Law chiefs have swooped to stop “illegal” stadium ads for a British online bookies.
The Dutch Ministry of Justice acted after the Feyenoord Centenary Tournament Trophy at the De Kuip stadium — in which Celtic F.C and Tottenham Hotspur took part — featured multiple banner hoadings for Unibet.
Ministry officials also claim the firm gained widespread exposure from hoardings at former Dutch international defender Jaap Stam’s live-televised testimonial last week at the FC Zwolle stadium.
Ministry spokesman Ivo Hommes said: “Gaming companies without a license cannot offer their services in the Netherlands, nor can they advertise. They are breaking the law.”
Feyenoord said last weekend’s pre-season warm-up tournament had been organised by external media company IEP and they had been “guests in our own ground.”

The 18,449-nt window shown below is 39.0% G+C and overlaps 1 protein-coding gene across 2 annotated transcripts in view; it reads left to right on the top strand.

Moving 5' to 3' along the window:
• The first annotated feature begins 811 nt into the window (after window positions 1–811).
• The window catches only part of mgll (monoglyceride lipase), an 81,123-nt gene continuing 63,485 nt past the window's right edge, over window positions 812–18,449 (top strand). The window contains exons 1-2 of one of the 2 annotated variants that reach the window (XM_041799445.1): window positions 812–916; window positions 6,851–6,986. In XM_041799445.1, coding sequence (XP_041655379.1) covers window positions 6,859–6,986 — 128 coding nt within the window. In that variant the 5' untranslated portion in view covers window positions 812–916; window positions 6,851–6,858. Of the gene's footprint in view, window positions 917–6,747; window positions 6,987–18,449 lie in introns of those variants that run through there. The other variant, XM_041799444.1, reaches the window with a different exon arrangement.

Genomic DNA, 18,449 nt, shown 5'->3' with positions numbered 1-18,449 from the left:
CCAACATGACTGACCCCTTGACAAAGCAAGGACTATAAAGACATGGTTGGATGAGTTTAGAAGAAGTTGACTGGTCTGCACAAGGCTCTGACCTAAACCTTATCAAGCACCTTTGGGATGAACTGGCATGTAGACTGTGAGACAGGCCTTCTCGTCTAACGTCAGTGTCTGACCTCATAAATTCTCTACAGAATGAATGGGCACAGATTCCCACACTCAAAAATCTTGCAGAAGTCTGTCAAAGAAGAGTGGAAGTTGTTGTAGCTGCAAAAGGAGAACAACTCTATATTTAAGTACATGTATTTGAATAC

For their part, IEP claimed the Unibet advertising was a simple misunderstanding: “We disposed of a surplus of advertising space and asked another company to look for advertisers,” explained spokesman Jan de Vos.
“This company claimed Unibet was allowed to advertise and we acted in good faith. This will not happen again. We should play by the rules.”
Justice Ministry officials have now issued a written complaint.
Unibet was hauled over the coals recently for placing hundreds of posters in Dutch bus shelters.
And in March, a Dutch court ruled the company must BLOCK access to its web site from the Netherlands because in was in breach of the national Betting and Gaming Act.
“They are very much aware of the fact that they are breaking the law”, Mr Hommes added.
But Unibet remain defiant: “There is free movement of services in Europe, and soccer events such as these are a perfect opportunity for us to generate publicity,” said spokesman Christophe Dhaisne.